The Theatreguide.London Review
Orange Tree Theatre Winter 2012-2013
If you've had your fill of holiday-themed shows but still want to laugh a whole lot, hie thee hence to Richmond for this ever-so-slightly naughty, ultimately safe, thoroughly enjoyable French farce.
Georges Feydeau, master of the form a little over a century ago, created a foolproof comic formula that he used in this play and several others – a collection of respectable middle class Parisians (that is to say, the men all have mistresses and the women would-be lovers) set off either to have amorous adventures or catch their spouses in straying.
By remarkable coincidence they all converge on the same slightly disreputable hotel – in this case, on the same room – where enough barely-missing-each-other and then not-missing-each-other goes on to make sure nobody actually gets the opportunity to sin, and everybody returns home to try to sort things out.
The details vary from play to play – in this case a wife asserts that she'll never stray unless she catches her husband straying, which leads a hopeful suitor to bring her to where he hopes she'll see just that. Two or three other couples of their acquaintance are also in attendance for generally similar purposes, along with Feydeau's special addition to the formula, some totally innocent bystanders (here an aged military man and his stone-deaf wife) just to add to the madness.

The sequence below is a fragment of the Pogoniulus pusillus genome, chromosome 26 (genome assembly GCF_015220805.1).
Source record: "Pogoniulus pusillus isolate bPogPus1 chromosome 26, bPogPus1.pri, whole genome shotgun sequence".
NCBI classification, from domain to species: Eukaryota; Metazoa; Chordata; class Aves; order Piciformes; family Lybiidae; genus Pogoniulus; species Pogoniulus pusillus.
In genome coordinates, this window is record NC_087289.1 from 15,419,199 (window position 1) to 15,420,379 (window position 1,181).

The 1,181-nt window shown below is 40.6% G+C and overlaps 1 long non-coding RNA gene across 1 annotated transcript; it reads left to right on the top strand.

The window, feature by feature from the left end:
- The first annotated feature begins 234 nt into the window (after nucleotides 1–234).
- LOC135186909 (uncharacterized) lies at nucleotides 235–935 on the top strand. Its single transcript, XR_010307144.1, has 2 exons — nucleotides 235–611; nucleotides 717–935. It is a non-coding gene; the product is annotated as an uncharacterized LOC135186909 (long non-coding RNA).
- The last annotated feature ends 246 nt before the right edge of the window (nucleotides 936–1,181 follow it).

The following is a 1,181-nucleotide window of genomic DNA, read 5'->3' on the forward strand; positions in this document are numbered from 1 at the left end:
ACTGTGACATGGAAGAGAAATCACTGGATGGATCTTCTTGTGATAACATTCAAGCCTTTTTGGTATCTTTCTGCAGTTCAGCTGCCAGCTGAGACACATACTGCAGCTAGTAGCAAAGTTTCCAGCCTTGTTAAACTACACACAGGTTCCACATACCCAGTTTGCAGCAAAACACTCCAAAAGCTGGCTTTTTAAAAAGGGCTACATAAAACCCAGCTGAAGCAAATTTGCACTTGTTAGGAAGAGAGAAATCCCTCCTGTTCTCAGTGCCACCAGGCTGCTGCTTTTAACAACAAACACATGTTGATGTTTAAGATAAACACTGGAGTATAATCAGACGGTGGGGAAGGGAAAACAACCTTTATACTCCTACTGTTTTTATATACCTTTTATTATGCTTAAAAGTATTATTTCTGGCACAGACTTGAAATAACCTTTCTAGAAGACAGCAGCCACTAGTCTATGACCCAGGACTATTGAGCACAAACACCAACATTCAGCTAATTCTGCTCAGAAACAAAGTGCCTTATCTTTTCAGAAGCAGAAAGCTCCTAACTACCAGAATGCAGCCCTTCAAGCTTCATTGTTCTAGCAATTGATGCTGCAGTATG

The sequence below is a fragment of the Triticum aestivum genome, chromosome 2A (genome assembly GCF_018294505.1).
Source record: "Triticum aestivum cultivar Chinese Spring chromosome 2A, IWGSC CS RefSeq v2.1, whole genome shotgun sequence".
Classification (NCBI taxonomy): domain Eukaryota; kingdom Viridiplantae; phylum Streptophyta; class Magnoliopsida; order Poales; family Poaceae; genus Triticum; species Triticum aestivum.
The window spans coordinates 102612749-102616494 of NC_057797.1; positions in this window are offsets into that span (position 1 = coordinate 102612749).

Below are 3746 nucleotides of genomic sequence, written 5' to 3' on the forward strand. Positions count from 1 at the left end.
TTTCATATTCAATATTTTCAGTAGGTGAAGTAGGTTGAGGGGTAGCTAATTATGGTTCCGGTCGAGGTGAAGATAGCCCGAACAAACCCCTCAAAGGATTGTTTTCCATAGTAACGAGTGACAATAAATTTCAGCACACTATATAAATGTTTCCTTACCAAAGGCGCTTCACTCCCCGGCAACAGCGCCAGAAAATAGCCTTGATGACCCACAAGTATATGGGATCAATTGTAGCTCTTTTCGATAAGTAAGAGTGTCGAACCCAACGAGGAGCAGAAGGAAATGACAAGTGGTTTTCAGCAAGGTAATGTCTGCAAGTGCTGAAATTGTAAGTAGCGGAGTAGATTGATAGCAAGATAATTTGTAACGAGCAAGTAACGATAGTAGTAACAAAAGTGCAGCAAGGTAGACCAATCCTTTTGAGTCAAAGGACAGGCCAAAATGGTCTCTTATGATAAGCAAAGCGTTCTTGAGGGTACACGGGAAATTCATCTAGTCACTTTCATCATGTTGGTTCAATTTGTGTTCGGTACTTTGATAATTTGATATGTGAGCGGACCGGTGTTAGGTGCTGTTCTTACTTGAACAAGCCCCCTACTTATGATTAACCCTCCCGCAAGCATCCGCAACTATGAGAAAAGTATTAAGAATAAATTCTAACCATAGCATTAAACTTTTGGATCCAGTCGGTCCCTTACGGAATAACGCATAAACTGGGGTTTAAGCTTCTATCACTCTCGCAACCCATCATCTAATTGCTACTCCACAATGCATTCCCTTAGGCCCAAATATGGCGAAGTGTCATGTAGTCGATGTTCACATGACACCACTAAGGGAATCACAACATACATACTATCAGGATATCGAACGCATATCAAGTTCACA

Almost by definition, the second act of any Feydeau farce ranks among the funniest half-hours in all of world theatre, with the embarrassments of the third act ranking almost as high, and you will laugh almost without stop through much of this delightful evening.
If I have any complaints to make with Sam Walters' production, they are cavils. Speed is of the essence of this sort of farce, and occasionally Walters lets things amble when they should gallop, gallop when they should approach hysteria.
And one of his proudest inventions doesn't quite work here. Farce almost requires a lot of doors for people to go in just as someone else is coming out of another, and the Orange Tree's in-the-round stage doesn't allow for doors. So some time back Walters devised the trick of having the actors mime opening and closing doors while a visible techie provides the sound effects.
I've seen it add a fun level of absurdity to past Orange Tree comedies, but this time around it just seems to slow things down.
The cast, almost all of them part of a pool of actors that almost make up an Orange Tree repertory company, are all masters of in-the-round playing and, if not all natural farceurs, are clearly having infectious fun racing about and generating laughs, with special delight generated by Rebecca Egan as a formidably amorous German and David Antrobus as a would-be lecher who just can't catch a break.
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